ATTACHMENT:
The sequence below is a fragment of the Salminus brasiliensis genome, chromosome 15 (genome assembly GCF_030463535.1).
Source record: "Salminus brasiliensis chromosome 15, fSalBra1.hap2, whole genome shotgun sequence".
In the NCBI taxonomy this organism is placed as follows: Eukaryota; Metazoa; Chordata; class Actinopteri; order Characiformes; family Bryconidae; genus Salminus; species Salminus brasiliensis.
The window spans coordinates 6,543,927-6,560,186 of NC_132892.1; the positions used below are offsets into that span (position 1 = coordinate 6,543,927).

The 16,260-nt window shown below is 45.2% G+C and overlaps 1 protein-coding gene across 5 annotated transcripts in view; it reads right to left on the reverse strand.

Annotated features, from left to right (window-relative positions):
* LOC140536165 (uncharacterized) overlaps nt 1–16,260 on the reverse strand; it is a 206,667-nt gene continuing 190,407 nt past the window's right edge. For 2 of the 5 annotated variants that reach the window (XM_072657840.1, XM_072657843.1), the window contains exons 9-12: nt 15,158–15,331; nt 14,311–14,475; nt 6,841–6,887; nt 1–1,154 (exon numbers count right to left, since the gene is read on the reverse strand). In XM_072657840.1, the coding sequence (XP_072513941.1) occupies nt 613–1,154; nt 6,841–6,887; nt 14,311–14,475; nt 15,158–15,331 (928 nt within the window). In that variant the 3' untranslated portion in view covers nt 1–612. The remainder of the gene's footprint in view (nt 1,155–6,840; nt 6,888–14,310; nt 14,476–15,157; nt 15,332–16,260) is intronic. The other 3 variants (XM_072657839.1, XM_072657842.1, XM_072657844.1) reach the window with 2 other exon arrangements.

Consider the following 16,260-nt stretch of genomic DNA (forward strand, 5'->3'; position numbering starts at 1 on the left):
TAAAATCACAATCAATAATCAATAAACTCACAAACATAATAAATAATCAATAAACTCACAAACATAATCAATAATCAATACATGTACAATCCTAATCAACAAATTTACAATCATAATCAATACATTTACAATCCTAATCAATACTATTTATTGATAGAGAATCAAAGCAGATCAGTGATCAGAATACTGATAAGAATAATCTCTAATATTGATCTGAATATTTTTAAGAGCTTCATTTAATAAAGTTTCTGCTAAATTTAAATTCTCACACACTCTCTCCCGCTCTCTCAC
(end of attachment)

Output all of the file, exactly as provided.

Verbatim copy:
The sequence below is a fragment of the Salminus brasiliensis genome, chromosome 15 (genome assembly GCF_030463535.1).
Source record: "Salminus brasiliensis chromosome 15, fSalBra1.hap2, whole genome shotgun sequence".
In the NCBI taxonomy this organism is placed as follows: Eukaryota; Metazoa; Chordata; class Actinopteri; order Characiformes; family Bryconidae; genus Salminus; species Salminus brasiliensis.
The window spans coordinates 6,543,927-6,560,186 of NC_132892.1; the positions used below are offsets into that span (position 1 = coordinate 6,543,927).

The 16,260-nt window shown below is 45.2% G+C and overlaps 1 protein-coding gene across 5 annotated transcripts in view; it reads right to left on the reverse strand.

Annotated features, from left to right (window-relative positions):
* LOC140536165 (uncharacterized) overlaps nt 1–16,260 on the reverse strand; it is a 206,667-nt gene continuing 190,407 nt past the window's right edge. For 2 of the 5 annotated variants that reach the window (XM_072657840.1, XM_072657843.1), the window contains exons 9-12: nt 15,158–15,331; nt 14,311–14,475; nt 6,841–6,887; nt 1–1,154 (exon numbers count right to left, since the gene is read on the reverse strand). In XM_072657840.1, the coding sequence (XP_072513941.1) occupies nt 613–1,154; nt 6,841–6,887; nt 14,311–14,475; nt 15,158–15,331 (928 nt within the window). In that variant the 3' untranslated portion in view covers nt 1–612. The remainder of the gene's footprint in view (nt 1,155–6,840; nt 6,888–14,310; nt 14,476–15,157; nt 15,332–16,260) is intronic. The other 3 variants (XM_072657839.1, XM_072657842.1, XM_072657844.1) reach the window with 2 other exon arrangements.

Consider the following 16,260-nt stretch of genomic DNA (forward strand, 5'->3'; position numbering starts at 1 on the left):
TAAAATCACAATCAATAATCAATAAACTCACAAACATAATAAATAATCAATAAACTCACAAACATAATCAATAATCAATACATGTACAATCCTAATCAACAAATTTACAATCATAATCAATACATTTACAATCCTAATCAATACTATTTATTGATAGAGAATCAAAGCAGATCAGTGATCAGAATACTGATAAGAATAATCTCTAATATTGATCTGAATATTTTTAAGAGCTTCATTTAATAAAGTTTCTGCTAAATTTAAATTCTCACACACTCTCTCCCGCTCTCTCAC